Such responses may bedevil you as you settle in for the respectable, respectful and generally inert revival of John Steinbeck’s “Of Mice and Men,” which opened on Wednesday night at the Longacre Theater, with the film stars James Franco and Chris O’Dowd making their Broadway debuts.
Even if you’ve never seen a previous production of this play — or the movies it inspired, or the 1937 novella they’re based on — you’re likely aware in some corner of your mind of the odd couple at its center, George (Mr. Franco), the feisty dreamer, and Lennie, the childlike Goliath. They’re as planted in our country’s collective imagination as Mutt and Jeff, Laurel and Hardy, Beavis and Butthead.
Almost from the moment Steinbeck set these itinerant farmhands roaming through the Salinas Valley of California during the Depression, they took on the carved-in-stone stature of national symbols, of something that is us (or U.S.), and bigger than us. No wonder “Of Mice and Men” became an instant staple of high school reading lists, or that its main characters’ irascible, interdependent relationship — first translated to Broadway in 1938 — has been the stuff of parody for almost as long.
This means that Mr. Franco, Mr. O’Dowd and their director, Anna D. Shapiro (“August: Osage County”), face the daunting task of turning folk heroes as fixed as the heads on Mount Rushmore back into pulsing flesh. This shouldn’t be impossible. After all, actors regularly tackle, and often make us rethink, endlessly interpreted characters like Hamlet, Stanley Kowalski and Willy Loman.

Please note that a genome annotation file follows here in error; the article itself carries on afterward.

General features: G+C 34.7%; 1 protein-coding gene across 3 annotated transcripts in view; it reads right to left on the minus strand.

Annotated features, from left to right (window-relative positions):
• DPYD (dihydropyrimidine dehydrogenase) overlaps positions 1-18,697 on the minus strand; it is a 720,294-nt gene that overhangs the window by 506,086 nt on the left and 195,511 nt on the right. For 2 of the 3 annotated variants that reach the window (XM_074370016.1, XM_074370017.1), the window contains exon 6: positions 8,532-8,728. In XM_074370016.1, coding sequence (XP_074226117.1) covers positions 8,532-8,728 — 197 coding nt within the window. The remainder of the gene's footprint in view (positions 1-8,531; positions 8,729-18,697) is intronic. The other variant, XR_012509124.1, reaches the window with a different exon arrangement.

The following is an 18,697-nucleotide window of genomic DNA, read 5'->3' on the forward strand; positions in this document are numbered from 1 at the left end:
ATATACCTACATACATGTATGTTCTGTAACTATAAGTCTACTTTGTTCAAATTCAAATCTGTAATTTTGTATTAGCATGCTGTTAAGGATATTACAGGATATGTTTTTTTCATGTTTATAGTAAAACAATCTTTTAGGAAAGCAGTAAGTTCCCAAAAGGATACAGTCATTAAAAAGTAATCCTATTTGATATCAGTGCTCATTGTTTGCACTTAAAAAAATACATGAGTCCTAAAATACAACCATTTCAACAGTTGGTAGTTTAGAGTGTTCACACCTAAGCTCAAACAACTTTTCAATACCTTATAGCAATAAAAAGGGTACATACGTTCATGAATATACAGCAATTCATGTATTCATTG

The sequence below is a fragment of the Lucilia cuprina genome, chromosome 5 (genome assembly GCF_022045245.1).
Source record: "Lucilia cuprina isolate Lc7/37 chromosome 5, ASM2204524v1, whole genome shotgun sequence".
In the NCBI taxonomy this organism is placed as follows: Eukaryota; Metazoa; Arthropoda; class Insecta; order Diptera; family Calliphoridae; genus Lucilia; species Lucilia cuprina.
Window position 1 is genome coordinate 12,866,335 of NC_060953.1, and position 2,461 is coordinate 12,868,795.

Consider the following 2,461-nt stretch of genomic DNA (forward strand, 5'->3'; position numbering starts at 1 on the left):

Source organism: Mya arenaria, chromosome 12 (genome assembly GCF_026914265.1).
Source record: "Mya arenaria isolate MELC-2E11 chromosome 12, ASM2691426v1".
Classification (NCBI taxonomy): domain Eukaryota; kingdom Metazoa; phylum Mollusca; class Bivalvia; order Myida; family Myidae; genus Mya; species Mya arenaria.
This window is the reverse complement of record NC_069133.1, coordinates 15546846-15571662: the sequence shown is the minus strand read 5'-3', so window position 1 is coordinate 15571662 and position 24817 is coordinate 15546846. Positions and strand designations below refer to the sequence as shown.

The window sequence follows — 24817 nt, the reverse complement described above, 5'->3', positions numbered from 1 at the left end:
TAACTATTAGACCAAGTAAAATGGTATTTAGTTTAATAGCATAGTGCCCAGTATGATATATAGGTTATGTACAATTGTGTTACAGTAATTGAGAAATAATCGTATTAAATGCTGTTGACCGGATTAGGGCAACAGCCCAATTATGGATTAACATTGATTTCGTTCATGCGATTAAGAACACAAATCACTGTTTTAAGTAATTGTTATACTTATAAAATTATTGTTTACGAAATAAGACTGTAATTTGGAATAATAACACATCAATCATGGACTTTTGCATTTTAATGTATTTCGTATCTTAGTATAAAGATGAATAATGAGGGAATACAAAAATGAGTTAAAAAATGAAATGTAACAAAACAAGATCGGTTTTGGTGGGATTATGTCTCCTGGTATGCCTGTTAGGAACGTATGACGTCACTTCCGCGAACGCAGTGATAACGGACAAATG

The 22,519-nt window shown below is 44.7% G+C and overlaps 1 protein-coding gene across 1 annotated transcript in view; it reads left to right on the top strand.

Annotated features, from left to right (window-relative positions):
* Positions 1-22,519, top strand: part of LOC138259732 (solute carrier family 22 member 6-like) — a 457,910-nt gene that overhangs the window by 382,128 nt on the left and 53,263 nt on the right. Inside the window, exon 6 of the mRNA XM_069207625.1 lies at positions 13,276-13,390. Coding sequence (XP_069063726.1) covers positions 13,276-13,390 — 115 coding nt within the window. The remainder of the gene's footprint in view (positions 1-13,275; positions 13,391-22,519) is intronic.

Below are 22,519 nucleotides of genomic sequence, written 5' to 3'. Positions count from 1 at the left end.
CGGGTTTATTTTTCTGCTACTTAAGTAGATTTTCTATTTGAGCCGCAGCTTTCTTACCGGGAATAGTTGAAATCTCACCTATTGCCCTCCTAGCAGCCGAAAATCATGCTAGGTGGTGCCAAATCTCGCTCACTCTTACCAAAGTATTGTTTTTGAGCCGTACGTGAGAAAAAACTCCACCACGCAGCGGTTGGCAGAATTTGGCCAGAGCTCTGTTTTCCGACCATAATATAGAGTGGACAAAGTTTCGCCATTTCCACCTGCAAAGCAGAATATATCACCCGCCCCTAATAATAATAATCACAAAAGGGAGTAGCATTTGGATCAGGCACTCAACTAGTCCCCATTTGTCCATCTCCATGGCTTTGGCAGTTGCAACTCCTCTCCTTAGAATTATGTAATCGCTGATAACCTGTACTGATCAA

Yet somehow Ms. Shapiro’s handsome, meticulously designed production (featuring impressive Walker Evans-evoking sets by Todd Rosenthal) feels about as fluid as a diorama in a history museum. And its two undeniably talented leading men, though known as quirky and adventurous screen stars, here wear their archetypes like armor.
The presentation is lucid, stately and neutral. Such traits might make this revival an excellent audiovisual aid for middle-school instructors who are teaching Steinbeck’s novella. Habitual theatergoers, though, shouldn’t expect the kind of revivifying interpretation that makes revisiting a classic feel essential.
The book “Of Mice and Men” was custom-made for stage adaptation, written, Steinbeck said, “in novel form but so scened and set that it can be played as it stands.” It slid easily onto Broadway (under the direction of George S. Kaufman, no less) the same year it was published as a book.
At the time an admiring Brooks Atkinson wrote in The New York Times, “Although many people may shy away from the starkness of the fable, every one will admire the honesty of the author’s mind and the clarity of its statement.” The clarity of characters and themes writ large made “Of Mice and Men” a natural for cartoon spoofery, and references to George and Lennie’s yin-and-yang dynamic have shown up in everything from Bugs Bunny shorts of seven decades ago to episodes of “South Park.”